From the editor
Despite Facebook, Class News still No. 1
I'm sure you've already noticed—this issue of the Cornell Report is in a new, more compact format. To keep the magazine fresh and timely, we asked honorary alumna Robyn Hepker, the Cornell Report's longtime designer, for an update. But we didn't overhaul it completely, since Cornellians taking our recent magazine survey rated design as one of the Cornell Report's strengths. We hope you'll find it familiar, but better, too.
Your survey answers will shape upcoming issues as we continue to mine survey data and your many individual comments. With 466 Cornellians participating, and the ability to compare results with those of other liberal arts colleges, there was a lot to chew on. So what did we learn and how does our readership compare to that of other college magazines?
First, we learned some things don't change. Class News is still No. 1 in content. Other things are shifting. More and more readers depend on the college's website for updates now, as you might expect. We'd like Cornellians to glean even more information from the website. Compared to other liberal arts colleges that administered the national survey from the Council for Advancement and Support of Education, Cornellians depend more heavily on the print magazine than other forms of college communications. Remember, it's often the very same staff curating content for the college website, the Alumni e-News, Facebook, and the Cornell Report. So if you like one, you may like the others.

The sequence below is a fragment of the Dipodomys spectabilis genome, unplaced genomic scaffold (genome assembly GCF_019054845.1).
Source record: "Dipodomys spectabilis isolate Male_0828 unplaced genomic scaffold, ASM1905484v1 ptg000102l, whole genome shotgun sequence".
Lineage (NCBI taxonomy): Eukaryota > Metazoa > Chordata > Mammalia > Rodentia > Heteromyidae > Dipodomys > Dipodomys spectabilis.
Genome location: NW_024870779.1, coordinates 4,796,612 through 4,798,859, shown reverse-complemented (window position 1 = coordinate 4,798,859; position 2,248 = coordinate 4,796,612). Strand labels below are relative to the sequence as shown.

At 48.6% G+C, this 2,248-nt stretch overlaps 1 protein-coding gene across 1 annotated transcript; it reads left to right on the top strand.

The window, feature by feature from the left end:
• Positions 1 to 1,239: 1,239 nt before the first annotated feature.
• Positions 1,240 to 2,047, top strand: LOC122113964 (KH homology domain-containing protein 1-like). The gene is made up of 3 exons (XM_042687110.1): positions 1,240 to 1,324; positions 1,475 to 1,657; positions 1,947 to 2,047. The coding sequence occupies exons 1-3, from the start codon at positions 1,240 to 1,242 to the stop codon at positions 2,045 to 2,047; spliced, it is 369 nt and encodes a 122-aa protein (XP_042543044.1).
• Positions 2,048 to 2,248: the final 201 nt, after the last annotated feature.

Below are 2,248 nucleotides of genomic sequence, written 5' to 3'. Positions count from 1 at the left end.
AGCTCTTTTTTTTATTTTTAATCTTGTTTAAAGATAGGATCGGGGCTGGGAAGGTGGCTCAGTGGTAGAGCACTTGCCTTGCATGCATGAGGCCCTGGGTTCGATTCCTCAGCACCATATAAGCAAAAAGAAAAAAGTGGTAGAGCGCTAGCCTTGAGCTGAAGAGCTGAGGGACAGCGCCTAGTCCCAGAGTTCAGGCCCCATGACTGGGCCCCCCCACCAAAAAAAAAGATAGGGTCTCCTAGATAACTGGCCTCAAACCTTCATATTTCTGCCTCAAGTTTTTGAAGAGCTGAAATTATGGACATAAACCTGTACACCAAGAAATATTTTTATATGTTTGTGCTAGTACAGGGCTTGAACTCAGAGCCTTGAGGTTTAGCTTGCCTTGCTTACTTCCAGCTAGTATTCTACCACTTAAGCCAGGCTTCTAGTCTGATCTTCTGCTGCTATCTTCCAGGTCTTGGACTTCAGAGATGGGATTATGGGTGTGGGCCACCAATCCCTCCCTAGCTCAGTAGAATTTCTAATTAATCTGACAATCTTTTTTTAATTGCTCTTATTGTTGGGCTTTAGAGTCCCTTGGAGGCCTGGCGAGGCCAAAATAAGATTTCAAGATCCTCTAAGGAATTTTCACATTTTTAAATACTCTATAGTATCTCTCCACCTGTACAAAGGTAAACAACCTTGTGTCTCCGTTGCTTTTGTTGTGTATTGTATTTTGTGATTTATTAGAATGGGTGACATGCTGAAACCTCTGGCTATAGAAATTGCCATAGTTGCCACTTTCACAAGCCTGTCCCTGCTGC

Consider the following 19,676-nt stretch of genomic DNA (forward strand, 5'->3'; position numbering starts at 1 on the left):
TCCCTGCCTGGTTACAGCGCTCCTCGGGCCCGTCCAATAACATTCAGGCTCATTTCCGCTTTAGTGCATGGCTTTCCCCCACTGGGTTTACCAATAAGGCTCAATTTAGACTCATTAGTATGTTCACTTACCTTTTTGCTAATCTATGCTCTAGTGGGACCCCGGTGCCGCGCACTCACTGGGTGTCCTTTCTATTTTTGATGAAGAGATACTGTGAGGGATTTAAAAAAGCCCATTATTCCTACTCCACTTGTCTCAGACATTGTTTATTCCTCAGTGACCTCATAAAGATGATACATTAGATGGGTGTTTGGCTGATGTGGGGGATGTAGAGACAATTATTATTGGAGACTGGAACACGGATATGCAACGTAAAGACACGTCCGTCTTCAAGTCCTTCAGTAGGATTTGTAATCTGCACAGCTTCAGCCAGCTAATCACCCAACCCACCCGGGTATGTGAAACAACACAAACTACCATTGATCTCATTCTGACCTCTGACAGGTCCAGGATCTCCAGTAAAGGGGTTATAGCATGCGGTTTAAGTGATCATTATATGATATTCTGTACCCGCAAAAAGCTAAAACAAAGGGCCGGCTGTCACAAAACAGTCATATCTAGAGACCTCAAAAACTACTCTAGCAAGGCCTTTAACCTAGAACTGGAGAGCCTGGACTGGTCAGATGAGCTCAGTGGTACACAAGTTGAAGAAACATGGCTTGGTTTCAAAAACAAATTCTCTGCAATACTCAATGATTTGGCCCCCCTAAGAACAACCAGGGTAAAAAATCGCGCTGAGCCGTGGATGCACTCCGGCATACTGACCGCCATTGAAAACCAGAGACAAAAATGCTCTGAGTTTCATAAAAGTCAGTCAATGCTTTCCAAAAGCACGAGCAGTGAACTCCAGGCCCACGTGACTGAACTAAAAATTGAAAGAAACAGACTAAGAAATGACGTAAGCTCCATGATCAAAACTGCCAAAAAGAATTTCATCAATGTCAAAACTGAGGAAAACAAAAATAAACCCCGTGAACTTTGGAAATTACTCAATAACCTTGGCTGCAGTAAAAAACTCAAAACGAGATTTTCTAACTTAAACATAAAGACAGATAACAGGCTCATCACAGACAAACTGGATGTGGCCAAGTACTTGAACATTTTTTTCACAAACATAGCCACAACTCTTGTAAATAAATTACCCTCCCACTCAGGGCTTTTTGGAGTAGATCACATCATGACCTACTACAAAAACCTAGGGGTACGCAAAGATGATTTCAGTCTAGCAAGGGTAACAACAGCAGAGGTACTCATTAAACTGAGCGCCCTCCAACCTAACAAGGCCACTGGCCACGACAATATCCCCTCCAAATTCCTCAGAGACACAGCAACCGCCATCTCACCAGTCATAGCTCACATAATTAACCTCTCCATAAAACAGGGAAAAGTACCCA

Inside Higher Ed reported earlier this year that many colleges participating in this survey discovered younger grads are less engaged with their alumni magazines. This may be because young alums keep up with classmates through Facebook, or they are more likely to follow news on the college website. Cornellians age 25–34 skewed only slightly in this direction. Class News was the No. 1 item of interest even among our youngest alums. I'd like to offer a shout-out to our class agents for helping provide so much of the captivating Class News content.
We hope you'll continue to provide feedback and letters to the editor as we strive to keep the Cornell Report compelling in the digital age, both in print and online.